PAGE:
Thursday, March 26, 2015

The Mayoral Forum at the Urban Land Institue. David Fox is looking better and better.

Fox's star is rising but I am still listening.

This mayoral forum which occurred on March 24th was organized and sponsored by the Nashville chapter of the Urban Land Institute, a nonprofit research and education organization dedicated to the responsible use of land and to creating and sustaining thriving communities worldwide. To learn more about the Urban Land Institute follow the link.

All of the mayoral candidates except Kenneth Eaton took part in the forum.  The candidates each answer five questions; questions about traffic and parking, affordable housing, regional multi-modal mass transit, infrastructure, and the roll of government in building a healthier community.

On most issues the candidates were indistinguishable. Fox scored a point with me when in his comment on affordable housing said, I am more of a "carrot" person rather than a "stick" person and I oppose mandatory requirements on developers making them do things. I could support incentives that entices developers to develop affordable housing by awarding them density bonuses for building affordable housing, he said. He went on to say, it is simplistic to look at affordable housing as simply a "supply" problem, saying it is also a "demand" problem. He said that by improving education, that will negate much of the problem by giving people the means to afford housing.

On the mass transit problem, Bill Freeman scored a point when he said the "AMP was a solution looking for a problem." He said the AMP was a colossal waste of time and that we must look for a regional solution.

Howard Gentry lost a point when he bragged about the Music City Star as a success. These are the facts about the Music City Star:
The commuter line starts 30 miles east of Nashville in Lebanon and runs into downtown. When it launched seven years ago, proponents promised that 750 people per day would ride the train. Yet, an average of less than 550 riders climb aboard daily. And those riders catch a break, because they pay just 15 percent of the total cost to run the train round-­‐trip from Wilson County into downtown and back once per day. Ticket fares are expected to rake in a measly $779,400 this year, a fraction of the train’s $5.1 million operating budget. Where does the rest of the money come from to cover the difference? The pockets of federal and local taxpayers. Nashville taxpayers alone fork over some $1.6 million a year to keep the train on time. The Star has the second worst ridership in the nation. (link)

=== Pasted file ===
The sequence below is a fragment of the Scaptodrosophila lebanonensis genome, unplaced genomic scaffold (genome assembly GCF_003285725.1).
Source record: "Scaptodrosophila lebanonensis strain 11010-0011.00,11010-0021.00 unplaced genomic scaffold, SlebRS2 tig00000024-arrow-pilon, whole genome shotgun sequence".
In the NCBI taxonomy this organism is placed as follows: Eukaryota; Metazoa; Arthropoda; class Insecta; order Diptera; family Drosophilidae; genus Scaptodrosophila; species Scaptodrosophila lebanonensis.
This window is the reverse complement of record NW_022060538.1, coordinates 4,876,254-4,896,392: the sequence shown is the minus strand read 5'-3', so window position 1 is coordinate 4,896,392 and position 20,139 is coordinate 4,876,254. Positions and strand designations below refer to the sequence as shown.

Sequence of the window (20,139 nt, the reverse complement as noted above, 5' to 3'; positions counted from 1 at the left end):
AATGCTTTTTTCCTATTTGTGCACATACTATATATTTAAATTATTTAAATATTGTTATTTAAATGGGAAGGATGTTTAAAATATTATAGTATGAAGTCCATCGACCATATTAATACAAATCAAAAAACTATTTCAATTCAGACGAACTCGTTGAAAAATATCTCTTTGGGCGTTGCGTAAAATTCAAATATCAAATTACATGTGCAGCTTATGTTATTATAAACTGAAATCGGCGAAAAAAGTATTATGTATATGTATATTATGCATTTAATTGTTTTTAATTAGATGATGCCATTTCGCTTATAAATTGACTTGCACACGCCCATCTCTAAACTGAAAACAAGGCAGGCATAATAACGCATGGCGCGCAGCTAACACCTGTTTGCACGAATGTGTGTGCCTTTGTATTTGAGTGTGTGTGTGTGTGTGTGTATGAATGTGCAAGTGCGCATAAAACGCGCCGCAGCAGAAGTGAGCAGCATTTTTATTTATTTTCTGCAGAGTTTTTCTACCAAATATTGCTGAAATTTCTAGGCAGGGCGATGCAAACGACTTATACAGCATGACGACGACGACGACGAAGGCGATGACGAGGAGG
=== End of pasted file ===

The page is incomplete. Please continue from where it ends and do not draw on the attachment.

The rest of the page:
If Howard Gentry thinks The Star is model for solving our transportation problem, he does not need to be mayor.

Fox scored another point with me when he said the World War II culture of planning is what got us to this point to where we are. "It was a culture that separated everything we do; where we live, where we work and where we shop. It has maximized our need to get in the car and go everywhere." He said we need to encourage nodes of development where you live, work and shop in close areas. I think he is exactly right. What was considered the most enlighten progressive ideas of the time led us to the car-dependent urban sprawl culture of today. I could expound on this with examples but am pleased to see we have a candidate for mayor who recognizes it. Fox went on to say we need to "harness the private sector" in developing mass transit. Fox is looking more and more like my preferred candidate. I would like to see Nashville do something outside the box when it comes to mass transit. Fox appears the only candidate thinking outside the box. To see Fox's remarks about mass transit go to time stamp 49:25.

On the question of health, Jeremy Kane lost a point when he commended the role of Meharry-General hospital. In my view, just as we got out of the nursing home business, it is way past time to get out of the hospital business. For more on this issue follow this link. Bill Freeman scored a point when he said, "I have no idea on how to solve the obesity problem in Nashville."  Sometimes saying you don't have a solution to a problem is the best answer. I am tired of politician claiming they can solve every problem.

I am not yet to the point to where I know who I will support for Mayor but the field is narrowing. Megan Barry was never in the running as far as I am concerned and I am ready to remove Howard Gentry from consideration. Fox gave several answers that pleased me in this forum and said nothing that disappointed me. Fox's star is rising but I am still listening.

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